What’s holding banks back from digital transformation?
So why are banks so slow to embrace digital transformation? And has this lack of transformation in the years prior to COVID-19 harmed their ability to help society now?
Fabrice Gouttebroze, managing director of Sirma Group’s S&G Technology Services, says the industry is “notoriously change averse” because of its laser-like focus on trend analysis and modelling.
“The entire ethos of the industry is predicated on the assumption that analysis, and modelling based on experience, are key success factors for a bank,” says Gouttebroze. “This, by far, trumps innovation and change. As a result, it tends to get caught and paralysed by unforeseen events.”
Given the widespread criticism of the banks for not translating innovation into social action, it is easy to forget that three years ago the Competition and Markets Authority outlined the Open Banking programme. The project was designed to free up the data held by banks to stimulate innovation, enhance competition and allow new challengers into the market. It was also supposed to lead to an explosion of new services.
There is some evidence that this has worked, however. Non-bank entities, which compete with the legacy high street banking cohort, have stepped up during the pandemic, offering individuals and businesses speedy access to loans, new accounts and payment services. But, crucially, there has been limited help for those with the greatest need.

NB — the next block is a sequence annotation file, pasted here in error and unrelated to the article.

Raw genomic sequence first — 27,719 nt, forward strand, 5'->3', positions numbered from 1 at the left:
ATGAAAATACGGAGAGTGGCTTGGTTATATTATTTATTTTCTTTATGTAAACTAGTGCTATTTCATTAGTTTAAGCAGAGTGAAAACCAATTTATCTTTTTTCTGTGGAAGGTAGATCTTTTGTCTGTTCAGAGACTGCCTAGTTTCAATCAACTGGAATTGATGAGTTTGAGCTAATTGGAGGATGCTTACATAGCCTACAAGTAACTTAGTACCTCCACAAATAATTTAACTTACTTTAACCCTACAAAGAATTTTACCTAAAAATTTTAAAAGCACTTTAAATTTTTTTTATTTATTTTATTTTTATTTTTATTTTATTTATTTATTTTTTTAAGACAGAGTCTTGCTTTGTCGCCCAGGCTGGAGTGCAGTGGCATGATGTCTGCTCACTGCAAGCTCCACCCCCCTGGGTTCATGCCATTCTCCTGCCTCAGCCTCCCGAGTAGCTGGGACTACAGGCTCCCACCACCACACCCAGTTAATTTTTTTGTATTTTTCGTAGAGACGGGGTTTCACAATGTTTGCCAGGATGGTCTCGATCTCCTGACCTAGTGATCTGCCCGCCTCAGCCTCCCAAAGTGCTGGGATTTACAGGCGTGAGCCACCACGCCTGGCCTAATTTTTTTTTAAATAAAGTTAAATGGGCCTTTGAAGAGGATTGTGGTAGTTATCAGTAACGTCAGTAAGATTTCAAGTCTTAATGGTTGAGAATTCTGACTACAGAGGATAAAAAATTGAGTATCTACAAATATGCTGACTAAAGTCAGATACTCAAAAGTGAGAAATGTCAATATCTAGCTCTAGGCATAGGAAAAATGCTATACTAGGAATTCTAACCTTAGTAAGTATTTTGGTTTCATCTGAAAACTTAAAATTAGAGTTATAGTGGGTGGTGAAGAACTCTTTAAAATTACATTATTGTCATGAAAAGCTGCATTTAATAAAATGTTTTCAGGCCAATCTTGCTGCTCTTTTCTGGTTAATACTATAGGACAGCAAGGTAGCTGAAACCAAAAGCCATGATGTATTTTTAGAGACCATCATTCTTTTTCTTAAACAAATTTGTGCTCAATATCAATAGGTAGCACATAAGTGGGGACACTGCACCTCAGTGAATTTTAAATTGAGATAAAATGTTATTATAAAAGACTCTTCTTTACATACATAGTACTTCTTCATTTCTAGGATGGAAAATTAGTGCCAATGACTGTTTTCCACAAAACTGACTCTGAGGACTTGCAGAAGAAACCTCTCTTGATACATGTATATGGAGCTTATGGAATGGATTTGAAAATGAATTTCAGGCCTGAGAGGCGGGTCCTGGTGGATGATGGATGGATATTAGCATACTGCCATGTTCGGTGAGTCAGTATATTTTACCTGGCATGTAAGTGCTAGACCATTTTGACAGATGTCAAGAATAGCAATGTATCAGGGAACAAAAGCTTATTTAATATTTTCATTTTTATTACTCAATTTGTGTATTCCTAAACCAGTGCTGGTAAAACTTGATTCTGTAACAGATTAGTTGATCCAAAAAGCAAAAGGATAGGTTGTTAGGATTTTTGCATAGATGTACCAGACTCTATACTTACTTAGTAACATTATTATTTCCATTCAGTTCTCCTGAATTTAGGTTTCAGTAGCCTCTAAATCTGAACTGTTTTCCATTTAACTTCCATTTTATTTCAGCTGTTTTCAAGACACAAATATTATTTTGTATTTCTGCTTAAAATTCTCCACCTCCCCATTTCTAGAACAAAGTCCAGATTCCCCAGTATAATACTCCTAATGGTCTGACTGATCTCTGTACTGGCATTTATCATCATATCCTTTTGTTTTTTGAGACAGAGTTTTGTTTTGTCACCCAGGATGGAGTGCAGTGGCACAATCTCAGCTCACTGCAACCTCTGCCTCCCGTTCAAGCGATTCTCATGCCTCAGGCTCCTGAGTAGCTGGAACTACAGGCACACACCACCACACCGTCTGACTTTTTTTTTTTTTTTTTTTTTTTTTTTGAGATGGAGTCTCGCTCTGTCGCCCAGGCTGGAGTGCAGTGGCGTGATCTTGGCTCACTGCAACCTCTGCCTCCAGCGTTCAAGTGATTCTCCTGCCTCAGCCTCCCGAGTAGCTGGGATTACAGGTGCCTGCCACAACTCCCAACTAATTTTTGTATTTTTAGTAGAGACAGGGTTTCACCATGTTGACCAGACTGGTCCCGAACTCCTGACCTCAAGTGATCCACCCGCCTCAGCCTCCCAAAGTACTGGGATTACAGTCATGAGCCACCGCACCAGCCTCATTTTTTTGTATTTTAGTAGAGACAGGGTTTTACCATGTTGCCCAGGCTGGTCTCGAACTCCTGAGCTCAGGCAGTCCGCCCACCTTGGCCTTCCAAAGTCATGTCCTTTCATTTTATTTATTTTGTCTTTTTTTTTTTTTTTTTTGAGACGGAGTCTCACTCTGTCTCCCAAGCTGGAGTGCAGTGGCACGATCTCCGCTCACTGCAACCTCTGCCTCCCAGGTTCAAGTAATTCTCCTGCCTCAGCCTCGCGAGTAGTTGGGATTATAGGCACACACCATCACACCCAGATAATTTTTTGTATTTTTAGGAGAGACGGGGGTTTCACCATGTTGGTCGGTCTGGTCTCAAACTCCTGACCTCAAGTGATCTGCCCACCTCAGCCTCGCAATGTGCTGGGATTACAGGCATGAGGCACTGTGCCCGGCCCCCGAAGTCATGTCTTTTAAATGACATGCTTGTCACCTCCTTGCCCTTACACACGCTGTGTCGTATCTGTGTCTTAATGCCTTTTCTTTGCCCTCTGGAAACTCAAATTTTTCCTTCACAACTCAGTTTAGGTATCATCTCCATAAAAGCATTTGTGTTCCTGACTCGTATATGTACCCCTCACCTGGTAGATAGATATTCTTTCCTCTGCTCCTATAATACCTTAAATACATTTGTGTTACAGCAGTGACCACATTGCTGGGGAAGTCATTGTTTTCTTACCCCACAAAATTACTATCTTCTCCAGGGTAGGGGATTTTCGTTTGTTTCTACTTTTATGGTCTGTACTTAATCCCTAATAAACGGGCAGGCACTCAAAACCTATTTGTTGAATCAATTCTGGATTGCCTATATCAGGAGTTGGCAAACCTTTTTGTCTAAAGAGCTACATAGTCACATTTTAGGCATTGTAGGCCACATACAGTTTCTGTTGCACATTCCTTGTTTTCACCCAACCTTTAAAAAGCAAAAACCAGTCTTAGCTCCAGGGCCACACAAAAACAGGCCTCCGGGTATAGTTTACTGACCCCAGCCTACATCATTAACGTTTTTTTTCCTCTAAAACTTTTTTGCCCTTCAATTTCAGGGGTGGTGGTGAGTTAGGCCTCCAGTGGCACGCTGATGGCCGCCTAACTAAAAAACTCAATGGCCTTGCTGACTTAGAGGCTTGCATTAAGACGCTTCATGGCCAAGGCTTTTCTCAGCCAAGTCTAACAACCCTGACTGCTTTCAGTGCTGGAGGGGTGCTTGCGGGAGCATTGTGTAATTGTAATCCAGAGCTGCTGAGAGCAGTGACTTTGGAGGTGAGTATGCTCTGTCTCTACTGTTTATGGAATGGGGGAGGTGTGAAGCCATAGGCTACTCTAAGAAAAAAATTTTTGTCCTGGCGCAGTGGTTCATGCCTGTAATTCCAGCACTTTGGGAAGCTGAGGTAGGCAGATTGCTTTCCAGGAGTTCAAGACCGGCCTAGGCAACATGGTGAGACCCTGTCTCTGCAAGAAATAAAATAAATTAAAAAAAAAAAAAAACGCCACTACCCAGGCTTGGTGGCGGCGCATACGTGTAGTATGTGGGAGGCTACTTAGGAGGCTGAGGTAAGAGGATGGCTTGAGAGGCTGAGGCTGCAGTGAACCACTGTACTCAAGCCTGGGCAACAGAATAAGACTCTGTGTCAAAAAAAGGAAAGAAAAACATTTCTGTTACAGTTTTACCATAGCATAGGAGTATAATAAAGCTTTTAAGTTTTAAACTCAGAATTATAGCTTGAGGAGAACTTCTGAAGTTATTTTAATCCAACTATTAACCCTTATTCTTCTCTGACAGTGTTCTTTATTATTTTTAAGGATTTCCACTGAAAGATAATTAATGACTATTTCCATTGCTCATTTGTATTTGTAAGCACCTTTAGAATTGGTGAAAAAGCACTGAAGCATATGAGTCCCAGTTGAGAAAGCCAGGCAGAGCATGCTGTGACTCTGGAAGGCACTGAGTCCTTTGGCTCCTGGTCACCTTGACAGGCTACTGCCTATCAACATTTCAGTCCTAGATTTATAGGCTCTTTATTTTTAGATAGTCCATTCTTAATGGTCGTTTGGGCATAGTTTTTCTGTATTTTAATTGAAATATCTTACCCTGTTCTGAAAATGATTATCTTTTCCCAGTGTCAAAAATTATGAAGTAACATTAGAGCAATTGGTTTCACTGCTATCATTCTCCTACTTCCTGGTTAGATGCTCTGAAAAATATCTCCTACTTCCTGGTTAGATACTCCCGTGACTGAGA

“There has been no shortage of new money management and investment apps, but precious little for other business sectors or people who aren’t already affluent, sophisticated investors,” says Sara Korchmaros, chief commercial officer at retail technology platform Recash.
“As a result, the original vision for Open Banking – to extend the benefits to other sectors – has remained largely unfulfilled.”
Other ways that banks can help
While this assessment of Open Banking’s success may be justified, it does not tell the full story of innovation across the UK banking sector more broadly. In reality, banks have been helping society in dozens of other ways.
“There have been some great examples of banks supporting their customers during the pandemic, offering multiple mortgage holidays, removing overdraft fees, keeping branches open and even providing helplines to provide expert help,” says Kam Chana, product innovation director at Temenos. “These are all valuable, but more can be done.”
Gretel, a company that specialises in reuniting individuals with cash in accounts they have forgotten about, says one step would be to raise awareness about the £50 billion in assets that is currently scattered throughout the financial services industry unclaimed.
“Over 20 million people aren’t aware of the dormant assets they have sitting in forgotten accounts and investments,” says Duncan Stevens, the company’s chief executive. “Imagine the impact if people could be reunited with that money.”
While there is a “moral imperative on banks to support the global economy”, Stevens says the requirement should be broader. “The responsibility to support lies with all financial services providers to make accessibility to this money as quick and simple as possible in light of the financial impact of the pandemic,” he says.